Draft conclusions from Right To Know complaint over systematic delays in access to information on the environment requests are published

Two years ago, Right to Know travelled to Geneva for a hearing with the Aarhus Convention Compliance Committee on foot of a complaint we made in August 2016.

This related to long systematic delays in dealing with requests made by us – and others – under the Access to Information on the Environment (AIE) regulations.

One such case was Right to Know director Gavin Sheridan’s long-standing efforts to have the National Asset Management Agency made subject to AIE requests.

The delays persisted and in many of our cases – including ones relating to Coillte, the Office of the President, the Council of State, the Celtic Roads Group, and a number of government departments – decisions were taking at least a year to be made.

In their draft conclusions, the Aarhus Convention Compliance Committee has found the following.


It is important to say these are only draft conclusions, and it is open to both Right to Know and the Office of the Commissioner for Environmental Information to make further observations.

You can read the report in full below:

Right to Know takes case over access to lobbying record from business group Ibec

A case taken by Right to Know opened in the High Court earlier this week.

The case concerns access to a submission made to the Department of Transport by the business group Ibec.

Our application had been refused by the Commissioner for Environmental Information on the basis that the record was not environmental information.

Right to Know believes it is. You can read more about it in this article from the Irish Examiner.

Right to Know wins case over access to fees paid as part of the Apple tax case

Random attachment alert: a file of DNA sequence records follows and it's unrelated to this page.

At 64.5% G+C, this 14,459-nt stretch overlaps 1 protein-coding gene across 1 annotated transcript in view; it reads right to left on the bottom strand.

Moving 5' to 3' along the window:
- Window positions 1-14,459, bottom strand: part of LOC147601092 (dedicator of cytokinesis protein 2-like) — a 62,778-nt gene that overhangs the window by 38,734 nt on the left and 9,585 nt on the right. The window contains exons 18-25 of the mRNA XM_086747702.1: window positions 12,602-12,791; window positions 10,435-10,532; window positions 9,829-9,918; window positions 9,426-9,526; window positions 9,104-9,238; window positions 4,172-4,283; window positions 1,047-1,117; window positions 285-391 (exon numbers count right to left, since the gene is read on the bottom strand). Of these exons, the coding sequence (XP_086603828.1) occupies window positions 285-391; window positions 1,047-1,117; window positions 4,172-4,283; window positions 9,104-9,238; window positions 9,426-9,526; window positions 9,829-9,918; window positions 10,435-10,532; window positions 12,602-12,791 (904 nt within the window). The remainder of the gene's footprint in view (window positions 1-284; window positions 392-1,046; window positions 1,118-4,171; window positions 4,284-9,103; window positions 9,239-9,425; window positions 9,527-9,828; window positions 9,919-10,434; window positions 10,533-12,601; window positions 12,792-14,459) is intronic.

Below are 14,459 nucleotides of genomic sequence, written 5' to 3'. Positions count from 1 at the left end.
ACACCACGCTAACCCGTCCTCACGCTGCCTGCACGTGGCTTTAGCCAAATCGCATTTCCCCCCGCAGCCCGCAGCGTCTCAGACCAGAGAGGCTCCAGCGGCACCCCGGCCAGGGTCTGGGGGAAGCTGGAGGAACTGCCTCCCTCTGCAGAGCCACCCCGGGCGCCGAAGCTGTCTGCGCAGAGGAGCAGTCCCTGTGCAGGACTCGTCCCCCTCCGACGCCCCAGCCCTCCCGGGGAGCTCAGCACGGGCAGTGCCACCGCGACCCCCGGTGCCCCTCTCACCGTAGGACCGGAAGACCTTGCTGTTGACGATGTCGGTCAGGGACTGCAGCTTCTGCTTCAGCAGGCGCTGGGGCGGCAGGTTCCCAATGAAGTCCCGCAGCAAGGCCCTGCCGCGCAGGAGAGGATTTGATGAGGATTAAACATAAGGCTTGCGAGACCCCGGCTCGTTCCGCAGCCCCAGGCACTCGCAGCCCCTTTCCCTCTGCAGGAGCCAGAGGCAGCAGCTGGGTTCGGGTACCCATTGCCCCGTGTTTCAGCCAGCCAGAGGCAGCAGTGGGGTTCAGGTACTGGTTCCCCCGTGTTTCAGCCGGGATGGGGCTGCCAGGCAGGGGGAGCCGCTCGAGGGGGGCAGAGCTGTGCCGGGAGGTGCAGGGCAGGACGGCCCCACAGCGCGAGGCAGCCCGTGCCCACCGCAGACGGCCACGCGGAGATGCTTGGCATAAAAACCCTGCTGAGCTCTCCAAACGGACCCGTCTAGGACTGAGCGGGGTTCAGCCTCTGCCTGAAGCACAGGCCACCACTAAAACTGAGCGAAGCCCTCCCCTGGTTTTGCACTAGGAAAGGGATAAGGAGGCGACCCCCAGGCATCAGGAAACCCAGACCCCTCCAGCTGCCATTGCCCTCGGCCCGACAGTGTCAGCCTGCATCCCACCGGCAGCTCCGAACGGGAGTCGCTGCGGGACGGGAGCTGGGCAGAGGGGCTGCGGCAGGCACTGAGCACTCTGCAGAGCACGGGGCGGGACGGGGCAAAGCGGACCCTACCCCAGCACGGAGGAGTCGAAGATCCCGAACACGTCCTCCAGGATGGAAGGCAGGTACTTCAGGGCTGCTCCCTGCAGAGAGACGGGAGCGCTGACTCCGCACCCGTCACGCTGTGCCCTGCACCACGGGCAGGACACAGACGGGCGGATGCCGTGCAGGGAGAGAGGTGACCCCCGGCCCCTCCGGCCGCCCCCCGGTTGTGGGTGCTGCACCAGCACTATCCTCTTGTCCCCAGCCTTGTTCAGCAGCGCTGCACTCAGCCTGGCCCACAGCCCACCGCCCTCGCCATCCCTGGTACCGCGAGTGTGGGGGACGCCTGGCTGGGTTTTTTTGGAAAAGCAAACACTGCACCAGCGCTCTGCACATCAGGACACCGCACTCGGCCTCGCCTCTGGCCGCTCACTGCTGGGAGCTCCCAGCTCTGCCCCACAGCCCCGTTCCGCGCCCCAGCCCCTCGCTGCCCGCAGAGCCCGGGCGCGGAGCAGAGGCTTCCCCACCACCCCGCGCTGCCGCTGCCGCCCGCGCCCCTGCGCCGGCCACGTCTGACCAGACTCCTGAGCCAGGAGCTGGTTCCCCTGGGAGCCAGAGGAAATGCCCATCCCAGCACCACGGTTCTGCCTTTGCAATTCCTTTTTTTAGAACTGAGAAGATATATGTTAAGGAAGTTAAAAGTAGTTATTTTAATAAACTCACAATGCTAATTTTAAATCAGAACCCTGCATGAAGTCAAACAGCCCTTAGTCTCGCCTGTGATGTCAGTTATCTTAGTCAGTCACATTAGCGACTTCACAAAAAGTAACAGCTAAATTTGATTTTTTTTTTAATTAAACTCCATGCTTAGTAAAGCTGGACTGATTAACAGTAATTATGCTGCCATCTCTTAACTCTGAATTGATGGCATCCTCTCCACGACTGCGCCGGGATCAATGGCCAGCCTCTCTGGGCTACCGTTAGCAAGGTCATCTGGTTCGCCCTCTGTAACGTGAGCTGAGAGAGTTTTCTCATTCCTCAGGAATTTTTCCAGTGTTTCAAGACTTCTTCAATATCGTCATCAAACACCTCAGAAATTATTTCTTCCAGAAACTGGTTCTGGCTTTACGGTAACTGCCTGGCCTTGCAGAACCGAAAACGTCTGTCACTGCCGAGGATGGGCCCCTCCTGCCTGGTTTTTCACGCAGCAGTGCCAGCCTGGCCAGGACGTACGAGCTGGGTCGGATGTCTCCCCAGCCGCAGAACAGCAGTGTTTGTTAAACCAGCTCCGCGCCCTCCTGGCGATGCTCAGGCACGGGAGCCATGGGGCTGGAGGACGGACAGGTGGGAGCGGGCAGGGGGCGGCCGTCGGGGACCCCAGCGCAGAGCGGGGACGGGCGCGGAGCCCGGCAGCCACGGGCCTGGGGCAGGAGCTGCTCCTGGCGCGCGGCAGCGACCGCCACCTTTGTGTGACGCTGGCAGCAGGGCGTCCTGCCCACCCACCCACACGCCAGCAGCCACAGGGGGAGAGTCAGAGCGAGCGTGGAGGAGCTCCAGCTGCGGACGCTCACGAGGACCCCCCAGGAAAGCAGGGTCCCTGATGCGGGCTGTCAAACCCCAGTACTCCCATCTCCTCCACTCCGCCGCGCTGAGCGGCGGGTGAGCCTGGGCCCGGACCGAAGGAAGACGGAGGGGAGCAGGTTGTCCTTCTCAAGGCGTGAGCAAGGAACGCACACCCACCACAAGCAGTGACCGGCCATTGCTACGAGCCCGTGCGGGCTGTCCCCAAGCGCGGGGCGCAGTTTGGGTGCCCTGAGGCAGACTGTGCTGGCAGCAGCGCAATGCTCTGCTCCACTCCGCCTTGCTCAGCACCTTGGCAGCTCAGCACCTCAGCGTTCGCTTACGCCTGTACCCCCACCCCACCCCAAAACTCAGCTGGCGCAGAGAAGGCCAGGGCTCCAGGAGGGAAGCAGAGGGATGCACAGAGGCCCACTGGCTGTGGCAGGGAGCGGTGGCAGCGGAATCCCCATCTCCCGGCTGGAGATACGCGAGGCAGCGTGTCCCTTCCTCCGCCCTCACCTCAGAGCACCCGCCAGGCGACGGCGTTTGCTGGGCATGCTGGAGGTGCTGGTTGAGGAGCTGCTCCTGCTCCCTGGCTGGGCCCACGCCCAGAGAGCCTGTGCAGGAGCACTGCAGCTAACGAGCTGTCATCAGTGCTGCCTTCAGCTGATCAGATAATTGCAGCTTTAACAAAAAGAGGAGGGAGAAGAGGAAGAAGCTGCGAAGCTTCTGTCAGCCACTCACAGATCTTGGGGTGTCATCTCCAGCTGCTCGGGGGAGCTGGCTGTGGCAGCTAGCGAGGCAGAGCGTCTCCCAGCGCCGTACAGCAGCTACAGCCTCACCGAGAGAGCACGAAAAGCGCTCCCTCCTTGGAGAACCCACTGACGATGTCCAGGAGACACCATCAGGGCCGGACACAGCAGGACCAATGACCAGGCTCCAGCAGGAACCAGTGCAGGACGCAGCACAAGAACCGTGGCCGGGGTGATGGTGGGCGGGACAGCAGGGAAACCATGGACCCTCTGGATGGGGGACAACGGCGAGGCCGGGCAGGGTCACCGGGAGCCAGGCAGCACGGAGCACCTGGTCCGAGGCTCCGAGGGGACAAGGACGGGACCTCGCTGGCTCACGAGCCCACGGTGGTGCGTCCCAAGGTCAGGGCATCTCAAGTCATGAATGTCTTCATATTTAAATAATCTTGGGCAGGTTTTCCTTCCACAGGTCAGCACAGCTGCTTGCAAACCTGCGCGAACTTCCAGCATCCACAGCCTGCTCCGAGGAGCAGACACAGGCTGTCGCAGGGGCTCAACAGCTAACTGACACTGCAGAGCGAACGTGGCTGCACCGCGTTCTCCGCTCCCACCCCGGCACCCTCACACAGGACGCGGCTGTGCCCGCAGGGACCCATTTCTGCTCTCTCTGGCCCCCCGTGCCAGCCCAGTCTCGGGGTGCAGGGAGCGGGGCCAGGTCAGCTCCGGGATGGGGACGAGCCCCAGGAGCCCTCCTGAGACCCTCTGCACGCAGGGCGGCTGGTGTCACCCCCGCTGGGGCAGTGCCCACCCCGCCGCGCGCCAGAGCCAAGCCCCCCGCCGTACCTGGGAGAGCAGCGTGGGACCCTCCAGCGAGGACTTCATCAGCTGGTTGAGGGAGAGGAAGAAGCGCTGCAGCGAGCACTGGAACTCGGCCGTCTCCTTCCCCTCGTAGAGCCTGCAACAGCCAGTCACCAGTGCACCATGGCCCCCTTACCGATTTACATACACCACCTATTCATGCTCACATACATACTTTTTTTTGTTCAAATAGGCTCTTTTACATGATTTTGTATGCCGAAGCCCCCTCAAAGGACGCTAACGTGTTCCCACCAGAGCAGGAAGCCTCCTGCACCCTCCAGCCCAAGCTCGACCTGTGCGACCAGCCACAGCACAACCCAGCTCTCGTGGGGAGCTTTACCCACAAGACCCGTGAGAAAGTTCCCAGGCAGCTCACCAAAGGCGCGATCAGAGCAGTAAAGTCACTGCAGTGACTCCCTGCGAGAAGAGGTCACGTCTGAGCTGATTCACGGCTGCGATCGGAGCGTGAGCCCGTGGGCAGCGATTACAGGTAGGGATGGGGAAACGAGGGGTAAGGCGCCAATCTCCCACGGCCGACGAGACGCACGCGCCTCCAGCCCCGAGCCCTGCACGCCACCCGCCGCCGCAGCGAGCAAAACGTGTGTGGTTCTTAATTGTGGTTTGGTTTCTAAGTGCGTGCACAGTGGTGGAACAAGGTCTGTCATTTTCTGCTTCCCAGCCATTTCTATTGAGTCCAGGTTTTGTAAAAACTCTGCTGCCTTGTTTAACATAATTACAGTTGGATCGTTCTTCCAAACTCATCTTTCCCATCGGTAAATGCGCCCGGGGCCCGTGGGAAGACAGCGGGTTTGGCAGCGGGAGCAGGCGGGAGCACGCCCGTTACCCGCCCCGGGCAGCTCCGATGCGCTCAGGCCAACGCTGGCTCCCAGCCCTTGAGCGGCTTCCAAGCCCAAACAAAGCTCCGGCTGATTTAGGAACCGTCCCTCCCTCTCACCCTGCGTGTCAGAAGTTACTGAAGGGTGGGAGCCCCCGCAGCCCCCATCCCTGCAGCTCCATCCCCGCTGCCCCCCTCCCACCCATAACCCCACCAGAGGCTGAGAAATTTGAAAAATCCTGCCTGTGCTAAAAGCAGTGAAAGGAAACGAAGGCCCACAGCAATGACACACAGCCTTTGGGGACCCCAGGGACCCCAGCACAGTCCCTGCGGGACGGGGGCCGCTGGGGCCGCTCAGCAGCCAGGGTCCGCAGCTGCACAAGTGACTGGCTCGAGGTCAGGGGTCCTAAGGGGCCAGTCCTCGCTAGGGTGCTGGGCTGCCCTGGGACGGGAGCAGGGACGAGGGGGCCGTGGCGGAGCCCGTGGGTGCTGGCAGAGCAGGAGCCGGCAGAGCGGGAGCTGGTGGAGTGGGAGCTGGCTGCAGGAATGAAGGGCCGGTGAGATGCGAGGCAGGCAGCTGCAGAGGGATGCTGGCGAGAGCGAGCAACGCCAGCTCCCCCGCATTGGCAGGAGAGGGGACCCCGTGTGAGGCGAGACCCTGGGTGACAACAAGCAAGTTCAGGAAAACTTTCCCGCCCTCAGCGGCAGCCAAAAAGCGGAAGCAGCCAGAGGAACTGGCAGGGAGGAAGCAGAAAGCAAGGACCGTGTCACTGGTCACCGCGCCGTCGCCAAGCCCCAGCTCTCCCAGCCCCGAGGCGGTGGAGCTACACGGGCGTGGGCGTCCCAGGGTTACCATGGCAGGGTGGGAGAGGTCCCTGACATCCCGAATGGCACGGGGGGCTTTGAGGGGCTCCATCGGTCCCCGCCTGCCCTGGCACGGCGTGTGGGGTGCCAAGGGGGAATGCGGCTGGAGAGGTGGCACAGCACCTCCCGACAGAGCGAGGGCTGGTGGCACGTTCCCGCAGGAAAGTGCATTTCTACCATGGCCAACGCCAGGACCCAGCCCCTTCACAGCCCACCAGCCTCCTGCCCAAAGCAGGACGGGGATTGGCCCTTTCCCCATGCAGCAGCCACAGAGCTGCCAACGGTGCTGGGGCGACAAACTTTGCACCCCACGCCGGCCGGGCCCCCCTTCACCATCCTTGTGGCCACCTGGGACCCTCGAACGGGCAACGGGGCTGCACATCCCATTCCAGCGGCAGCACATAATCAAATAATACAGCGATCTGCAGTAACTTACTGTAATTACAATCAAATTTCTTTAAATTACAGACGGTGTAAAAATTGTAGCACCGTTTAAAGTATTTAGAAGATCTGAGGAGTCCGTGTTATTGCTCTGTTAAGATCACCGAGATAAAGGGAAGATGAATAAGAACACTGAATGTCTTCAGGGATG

The Department of Finance has released full details of €8.4 million in payments to lawyers and consultancy firms involved in the Apple tax case.

The release came on foot of advice from the Attorney General and following an FOI request by Right to Know.

The Department ceased publishing details of these payments in April 2019 because of concerns they had that it was in breach of GDPR.

Following our request, the Department sought further legal advice with the Attorney General confirming the information could be published in the interests of transparency and accountability.

You can see the record on DocumentCloud.

Information Commissioner rules that release of pensions paid to former Ministers, Taoisigh, and Presidents would be “significant breach” of privacy

The Information Commissioner has decided that release of the individual details of pensions paid to former Ministers, Taoisigh, and Presidents would involve a “significant breach” of their privacy.

The details had been published as a matter of routine by the Department of Finance for many years.

However, they ceased this practice in 2016 believing it was no longer possible following the introduction of GDPR.

Right to Know sought the information under FOI, and appealed the case to the Information Commissioner.

The Office of the Information Commissioner upheld the decision however, resulting in a reversal of more than a decade of transparency surrounding these pension payments.

You can read the decision in full at the following link.